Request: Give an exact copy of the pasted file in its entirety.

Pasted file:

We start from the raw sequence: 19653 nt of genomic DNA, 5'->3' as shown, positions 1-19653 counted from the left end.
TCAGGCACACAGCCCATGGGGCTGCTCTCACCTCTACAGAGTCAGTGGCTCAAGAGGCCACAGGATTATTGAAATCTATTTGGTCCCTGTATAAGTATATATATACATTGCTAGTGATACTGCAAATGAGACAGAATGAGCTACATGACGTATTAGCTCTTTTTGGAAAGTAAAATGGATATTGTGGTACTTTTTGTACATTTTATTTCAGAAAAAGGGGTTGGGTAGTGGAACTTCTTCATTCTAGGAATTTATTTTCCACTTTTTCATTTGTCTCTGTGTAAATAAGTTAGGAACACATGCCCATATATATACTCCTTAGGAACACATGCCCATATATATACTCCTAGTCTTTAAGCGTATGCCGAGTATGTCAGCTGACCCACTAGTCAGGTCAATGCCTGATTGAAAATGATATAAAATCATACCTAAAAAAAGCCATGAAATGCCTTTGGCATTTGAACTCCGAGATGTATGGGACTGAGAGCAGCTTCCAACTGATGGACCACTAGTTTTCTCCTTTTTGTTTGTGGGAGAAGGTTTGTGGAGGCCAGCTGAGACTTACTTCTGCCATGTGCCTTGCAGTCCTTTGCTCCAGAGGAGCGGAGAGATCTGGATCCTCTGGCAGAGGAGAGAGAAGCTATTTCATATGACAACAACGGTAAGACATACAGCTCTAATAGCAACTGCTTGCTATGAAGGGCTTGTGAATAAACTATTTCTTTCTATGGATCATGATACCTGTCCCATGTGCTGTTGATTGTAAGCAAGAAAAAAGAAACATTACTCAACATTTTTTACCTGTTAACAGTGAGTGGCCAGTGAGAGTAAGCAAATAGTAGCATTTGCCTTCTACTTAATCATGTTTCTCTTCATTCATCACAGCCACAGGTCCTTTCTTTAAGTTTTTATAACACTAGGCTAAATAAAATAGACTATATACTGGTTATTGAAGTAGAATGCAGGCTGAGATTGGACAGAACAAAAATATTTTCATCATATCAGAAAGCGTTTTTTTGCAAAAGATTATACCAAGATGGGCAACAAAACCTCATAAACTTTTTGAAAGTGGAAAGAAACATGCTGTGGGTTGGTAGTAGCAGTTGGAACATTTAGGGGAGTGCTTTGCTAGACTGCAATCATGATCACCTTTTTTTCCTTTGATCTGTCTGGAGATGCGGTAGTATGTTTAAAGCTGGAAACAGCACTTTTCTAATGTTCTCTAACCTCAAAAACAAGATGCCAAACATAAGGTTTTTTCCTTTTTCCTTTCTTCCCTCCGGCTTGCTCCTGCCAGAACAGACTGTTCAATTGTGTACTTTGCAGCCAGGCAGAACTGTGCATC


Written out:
We start from the raw sequence: 19653 nt of genomic DNA, 5'->3' as shown, positions 1-19653 counted from the left end.
TCAGGCACACAGCCCATGGGGCTGCTCTCACCTCTACAGAGTCAGTGGCTCAAGAGGCCACAGGATTATTGAAATCTATTTGGTCCCTGTATAAGTATATATATACATTGCTAGTGATACTGCAAATGAGACAGAATGAGCTACATGACGTATTAGCTCTTTTTGGAAAGTAAAATGGATATTGTGGTACTTTTTGTACATTTTATTTCAGAAAAAGGGGTTGGGTAGTGGAACTTCTTCATTCTAGGAATTTATTTTCCACTTTTTCATTTGTCTCTGTGTAAATAAGTTAGGAACACATGCCCATATATATACTCCTTAGGAACACATGCCCATATATATACTCCTAGTCTTTAAGCGTATGCCGAGTATGTCAGCTGACCCACTAGTCAGGTCAATGCCTGATTGAAAATGATATAAAATCATACCTAAAAAAAGCCATGAAATGCCTTTGGCATTTGAACTCCGAGATGTATGGGACTGAGAGCAGCTTCCAACTGATGGACCACTAGTTTTCTCCTTTTTGTTTGTGGGAGAAGGTTTGTGGAGGCCAGCTGAGACTTACTTCTGCCATGTGCCTTGCAGTCCTTTGCTCCAGAGGAGCGGAGAGATCTGGATCCTCTGGCAGAGGAGAGAGAAGCTATTTCATATGACAACAACGGTAAGACATACAGCTCTAATAGCAACTGCTTGCTATGAAGGGCTTGTGAATAAACTATTTCTTTCTATGGATCATGATACCTGTCCCATGTGCTGTTGATTGTAAGCAAGAAAAAAGAAACATTACTCAACATTTTTTACCTGTTAACAGTGAGTGGCCAGTGAGAGTAAGCAAATAGTAGCATTTGCCTTCTACTTAATCATGTTTCTCTTCATTCATCACAGCCACAGGTCCTTTCTTTAAGTTTTTATAACACTAGGCTAAATAAAATAGACTATATACTGGTTATTGAAGTAGAATGCAGGCTGAGATTGGACAGAACAAAAATATTTTCATCATATCAGAAAGCGTTTTTTTGCAAAAGATTATACCAAGATGGGCAACAAAACCTCATAAACTTTTTGAAAGTGGAAAGAAACATGCTGTGGGTTGGTAGTAGCAGTTGGAACATTTAGGGGAGTGCTTTGCTAGACTGCAATCATGATCACCTTTTTTTCCTTTGATCTGTCTGGAGATGCGGTAGTATGTTTAAAGCTGGAAACAGCACTTTTCTAATGTTCTCTAACCTCAAAAACAAGATGCCAAACATAAGGTTTTTTCCTTTTTCCTTTCTTCCCTCCGGCTTGCTCCTGCCAGAACAGACTGTTCAATTGTGTACTTTGCAGCCAGGCAGAACTGTGCATC